Well, whether everything is “made” of matter or not, the symbolic and ideal properties of living creatures cannot be defined or even described in terms of merely material properties.

Merely material properties are those properties that can be reduced to mass, length, duration, temperature, moles of amount, candlepower, amperage. A metaphor is a symbol that likens one symbol to another symbol, or to a physical thing. As such, it can be a true metaphor or a false, fair or foul, misleading or insightful, et cetera. These properties (truth, beauty, coherence, etc) apply and apply to the relation between symbol and thing-symbolized. They are not material or physical properties. A physical object such as a photograph, book or brain can have marks to represent or to remind an observer of the things-symbolized, but the physical properties of these marks are irrelevant and indifferent to their symbolic properties: the same lie written in stone or written in sand is still untrue, even if every letter and comma is the same.

Your thought experiment does not address, OR EVEN NOTICE, this dichotomy. You simply breeze on past it, as if it does not exist. You certainly do not refute it or give even a generous reader any reason whatever to share your unspoken assumption that this dichotomy does not exist.

I see no warrant for assuming that assumptions 1 through 6 relate to the universe we presently inhabit, and I have every reason to believe otherwise, since common sense tells me that I am not a meat robot, and logic tells me that I think, therefore I am. My moral sense tells me the people around me are people and should be treated as such are are not human-shaped meat bags pushed and pulled by invisible marionette wires and must not be treated as such.

Your moral sense tell you the same thing about me, because by appealing to my sense of integrity as a philosopher and by presenting a logical argument designed to appeal to my reason, you are not treating me like a faulty robot or a beast to be trained. You are asking my reason to employ my willpower to allow my love of truth to overcome what, to you, must seem like ingrained emotional prejudices or appetites. This is something beasts do not do, and it is something inanimate objects like robots do not even do metaphorically. You don’t TEACH a car, you REPAIR a car. Since you are trying to teach me, not to repair me, I assume there is something you are overlooking in your assumptions.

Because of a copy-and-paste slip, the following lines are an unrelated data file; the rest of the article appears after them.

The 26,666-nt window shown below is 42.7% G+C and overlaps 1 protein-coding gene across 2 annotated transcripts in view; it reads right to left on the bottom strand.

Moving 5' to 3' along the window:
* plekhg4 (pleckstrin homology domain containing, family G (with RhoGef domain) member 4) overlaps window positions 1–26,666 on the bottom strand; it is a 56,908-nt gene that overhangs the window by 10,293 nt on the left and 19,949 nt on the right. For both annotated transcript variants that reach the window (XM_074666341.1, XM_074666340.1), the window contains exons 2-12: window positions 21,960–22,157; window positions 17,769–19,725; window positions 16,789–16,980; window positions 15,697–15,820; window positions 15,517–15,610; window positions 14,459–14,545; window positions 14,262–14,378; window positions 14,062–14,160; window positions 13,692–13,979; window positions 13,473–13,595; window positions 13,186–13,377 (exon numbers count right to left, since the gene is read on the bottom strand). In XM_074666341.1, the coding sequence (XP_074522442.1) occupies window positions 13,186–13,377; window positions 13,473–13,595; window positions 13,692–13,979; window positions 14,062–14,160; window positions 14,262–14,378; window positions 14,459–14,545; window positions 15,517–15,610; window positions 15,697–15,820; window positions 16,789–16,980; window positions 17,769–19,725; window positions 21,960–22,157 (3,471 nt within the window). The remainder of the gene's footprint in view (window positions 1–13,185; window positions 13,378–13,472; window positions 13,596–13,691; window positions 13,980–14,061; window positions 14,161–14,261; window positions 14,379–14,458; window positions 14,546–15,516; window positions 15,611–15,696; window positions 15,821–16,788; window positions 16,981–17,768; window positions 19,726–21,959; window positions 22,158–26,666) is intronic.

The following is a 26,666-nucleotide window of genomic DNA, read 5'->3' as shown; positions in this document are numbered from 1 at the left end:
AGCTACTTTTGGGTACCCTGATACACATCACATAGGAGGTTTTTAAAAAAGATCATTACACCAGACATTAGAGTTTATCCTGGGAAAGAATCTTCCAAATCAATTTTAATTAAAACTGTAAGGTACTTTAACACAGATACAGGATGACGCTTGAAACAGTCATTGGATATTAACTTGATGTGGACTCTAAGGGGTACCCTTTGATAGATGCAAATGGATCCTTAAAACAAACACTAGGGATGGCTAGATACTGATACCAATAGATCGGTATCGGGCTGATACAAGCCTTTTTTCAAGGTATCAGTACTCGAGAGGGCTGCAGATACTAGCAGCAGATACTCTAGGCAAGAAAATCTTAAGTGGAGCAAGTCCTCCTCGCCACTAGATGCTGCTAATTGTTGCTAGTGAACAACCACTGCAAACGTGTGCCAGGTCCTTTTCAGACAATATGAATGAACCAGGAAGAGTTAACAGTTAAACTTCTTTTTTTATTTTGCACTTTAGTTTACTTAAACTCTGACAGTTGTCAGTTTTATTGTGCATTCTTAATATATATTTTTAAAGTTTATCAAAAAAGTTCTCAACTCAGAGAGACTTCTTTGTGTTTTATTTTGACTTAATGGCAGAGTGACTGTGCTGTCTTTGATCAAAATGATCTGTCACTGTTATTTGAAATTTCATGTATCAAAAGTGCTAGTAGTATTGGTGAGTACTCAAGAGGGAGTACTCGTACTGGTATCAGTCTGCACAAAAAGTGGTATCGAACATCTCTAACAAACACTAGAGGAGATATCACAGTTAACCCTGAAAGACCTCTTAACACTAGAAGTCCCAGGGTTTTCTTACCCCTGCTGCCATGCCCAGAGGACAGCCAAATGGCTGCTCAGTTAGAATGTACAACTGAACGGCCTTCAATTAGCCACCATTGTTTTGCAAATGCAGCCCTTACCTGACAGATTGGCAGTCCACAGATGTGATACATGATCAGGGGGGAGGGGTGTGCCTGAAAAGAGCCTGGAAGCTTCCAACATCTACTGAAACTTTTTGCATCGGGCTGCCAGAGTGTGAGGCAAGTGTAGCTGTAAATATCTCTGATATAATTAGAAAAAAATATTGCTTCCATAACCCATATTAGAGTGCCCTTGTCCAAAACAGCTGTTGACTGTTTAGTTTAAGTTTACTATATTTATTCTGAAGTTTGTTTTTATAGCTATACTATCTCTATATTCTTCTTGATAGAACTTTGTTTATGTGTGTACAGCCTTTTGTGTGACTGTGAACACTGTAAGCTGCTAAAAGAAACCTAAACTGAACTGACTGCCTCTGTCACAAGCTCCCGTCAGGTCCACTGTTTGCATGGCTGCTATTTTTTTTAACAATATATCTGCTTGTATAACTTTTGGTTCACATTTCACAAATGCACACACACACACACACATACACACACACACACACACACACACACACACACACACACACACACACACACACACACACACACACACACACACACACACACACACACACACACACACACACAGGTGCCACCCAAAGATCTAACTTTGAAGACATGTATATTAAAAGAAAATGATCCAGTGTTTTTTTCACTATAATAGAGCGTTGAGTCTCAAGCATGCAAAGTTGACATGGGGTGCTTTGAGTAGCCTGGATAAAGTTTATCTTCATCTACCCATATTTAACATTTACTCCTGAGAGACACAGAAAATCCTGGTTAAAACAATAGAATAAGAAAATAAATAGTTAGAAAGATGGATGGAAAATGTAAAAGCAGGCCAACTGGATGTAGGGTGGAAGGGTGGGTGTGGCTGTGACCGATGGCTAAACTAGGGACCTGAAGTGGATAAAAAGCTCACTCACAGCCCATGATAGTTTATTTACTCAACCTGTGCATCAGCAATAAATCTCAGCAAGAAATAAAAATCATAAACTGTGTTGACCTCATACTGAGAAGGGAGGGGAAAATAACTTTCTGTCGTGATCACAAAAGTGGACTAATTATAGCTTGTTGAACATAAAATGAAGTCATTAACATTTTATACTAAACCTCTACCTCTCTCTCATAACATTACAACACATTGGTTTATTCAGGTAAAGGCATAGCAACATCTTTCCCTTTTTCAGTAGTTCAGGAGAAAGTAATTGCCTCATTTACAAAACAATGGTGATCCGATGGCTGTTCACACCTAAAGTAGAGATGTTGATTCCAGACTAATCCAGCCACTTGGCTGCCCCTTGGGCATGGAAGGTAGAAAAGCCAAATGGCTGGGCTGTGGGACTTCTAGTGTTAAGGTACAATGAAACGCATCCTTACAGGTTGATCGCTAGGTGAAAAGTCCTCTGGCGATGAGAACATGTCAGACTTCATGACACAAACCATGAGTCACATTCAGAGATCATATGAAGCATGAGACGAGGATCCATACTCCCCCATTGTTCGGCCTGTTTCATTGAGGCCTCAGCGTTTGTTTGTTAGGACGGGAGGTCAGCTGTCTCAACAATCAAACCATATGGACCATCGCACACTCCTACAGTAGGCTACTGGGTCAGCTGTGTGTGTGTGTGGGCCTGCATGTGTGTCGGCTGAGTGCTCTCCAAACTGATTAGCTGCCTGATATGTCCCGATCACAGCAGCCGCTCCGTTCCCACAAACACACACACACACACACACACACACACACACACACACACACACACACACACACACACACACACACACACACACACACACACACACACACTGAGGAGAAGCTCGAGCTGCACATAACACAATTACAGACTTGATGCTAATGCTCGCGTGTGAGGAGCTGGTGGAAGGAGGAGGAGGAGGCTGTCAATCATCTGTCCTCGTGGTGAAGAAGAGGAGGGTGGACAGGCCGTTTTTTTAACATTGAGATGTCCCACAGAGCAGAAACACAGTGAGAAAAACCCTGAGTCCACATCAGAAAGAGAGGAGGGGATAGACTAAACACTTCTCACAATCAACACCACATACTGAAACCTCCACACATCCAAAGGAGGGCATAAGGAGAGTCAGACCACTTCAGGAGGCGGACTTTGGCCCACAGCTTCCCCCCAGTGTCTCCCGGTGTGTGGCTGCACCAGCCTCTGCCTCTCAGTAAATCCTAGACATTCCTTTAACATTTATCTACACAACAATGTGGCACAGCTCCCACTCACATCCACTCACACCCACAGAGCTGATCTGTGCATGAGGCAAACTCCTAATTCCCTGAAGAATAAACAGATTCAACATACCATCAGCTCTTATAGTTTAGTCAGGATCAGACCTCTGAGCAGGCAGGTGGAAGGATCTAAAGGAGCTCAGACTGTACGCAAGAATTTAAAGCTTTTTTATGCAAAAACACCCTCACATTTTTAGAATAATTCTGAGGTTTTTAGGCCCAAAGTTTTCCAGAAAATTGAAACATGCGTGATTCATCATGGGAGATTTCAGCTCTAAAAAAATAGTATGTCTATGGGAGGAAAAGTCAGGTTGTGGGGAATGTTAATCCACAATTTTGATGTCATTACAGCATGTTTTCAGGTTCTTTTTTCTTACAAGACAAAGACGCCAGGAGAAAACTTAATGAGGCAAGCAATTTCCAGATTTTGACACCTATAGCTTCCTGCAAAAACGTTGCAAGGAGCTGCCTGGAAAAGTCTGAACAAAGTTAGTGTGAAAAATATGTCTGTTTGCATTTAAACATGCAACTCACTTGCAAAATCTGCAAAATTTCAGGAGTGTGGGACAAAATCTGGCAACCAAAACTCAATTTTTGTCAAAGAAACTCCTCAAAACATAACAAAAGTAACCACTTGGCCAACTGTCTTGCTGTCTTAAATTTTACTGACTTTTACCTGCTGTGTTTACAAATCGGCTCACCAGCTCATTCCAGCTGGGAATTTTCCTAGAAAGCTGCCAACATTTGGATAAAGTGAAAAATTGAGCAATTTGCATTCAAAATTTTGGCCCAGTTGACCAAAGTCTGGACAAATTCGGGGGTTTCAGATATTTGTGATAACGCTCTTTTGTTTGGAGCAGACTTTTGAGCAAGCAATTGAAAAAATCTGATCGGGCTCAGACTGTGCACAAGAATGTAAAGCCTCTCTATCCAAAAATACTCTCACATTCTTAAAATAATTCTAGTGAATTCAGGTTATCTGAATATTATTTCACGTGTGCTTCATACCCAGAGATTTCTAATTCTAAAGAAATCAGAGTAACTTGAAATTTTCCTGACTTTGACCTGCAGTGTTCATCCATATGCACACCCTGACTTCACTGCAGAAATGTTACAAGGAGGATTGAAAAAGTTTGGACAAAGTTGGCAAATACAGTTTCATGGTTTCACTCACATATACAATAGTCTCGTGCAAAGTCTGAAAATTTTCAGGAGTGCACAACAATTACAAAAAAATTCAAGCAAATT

Only the inanimate part of reality around us can be described or defined without reference to intention or final cause, and only because inanimate matter is assumed by a metaphysical axiom always and perfectly to want to follow the laws of nature: and the laws of nature are defined as the behaviors of inanimate objects, therefore their final cause is one and the same as their mechanical cause.

Example: a cannonball falls in a parabola because it falls. A skydiver with a bad parachute falls in a parabola either willingly or unwillingly. It makes sense to ask “why” the skydiver falls. It makes no sense to ask why the cannonball falls, because the path of its fall, the form of its inanimate motion, is the same as its mechanical cause, the impulse acting on it.

Let me repeat your hypothetical back to you, changing only one idea, and you can tell me whether this sounds reasonable:

“Now let me re-build the robot, in case its original definition has got lost in the discussion: It consists of an ordinary human whose brain is scooped out. I then replace the brain with a fantastically powerful set of clockworks, springs, wheels and gears. These gears have letters and number written on their teeth which simulate precisely the thoughts and feelings and intuitions and inspirations of the original brain. Then, by means of wires and fine chains, I connect the brain to the original body, such that whenever the simulation has a simulated motion of its nerves or muscles, a real motion is sent down the corresponding external nerve; and likewise in reverse for the incoming nerve signals. Then I have the clockwork move the dead hands of the dead body to write poetry as immortal as that of William Shakespeare!”

To which, you might ask the question: if the clockmaker could writer poetry as well as William Shakespeare, what is he doing playing around with putting clocks in the skulls of dead bodies?

Now then:

1.  do you notice anything odd or amiss with my thought experiment about putting a clock in the head of a corpse?

2.Is there any unsupported assumption about the nature of consciousness or creative thought I am making?

3. Does this sound like something we could do right now with our current level of clockwork technology?

4. What assumption is being made in the sentence where I said that I could make clockwork which have letters and number written on their teeth which simulate precisely the thoughts and feelings and intuitions and inspirations of the original brain?

5. Is the idea that someone could make such a set of gears to correspond precisely with the thoughts and feelings of the original brain a fact based on experience or an assumption or conclusion of metaphysics?

6. If it is based on experience, what experience could falsify the idea?

7. If it is based on a conclusion of metaphysics, what is the axiom from which this conclusion follows?

8. If it is based on an assumption of metaphysics, what (if anything) makes this assumption preferable to the opposite assumption?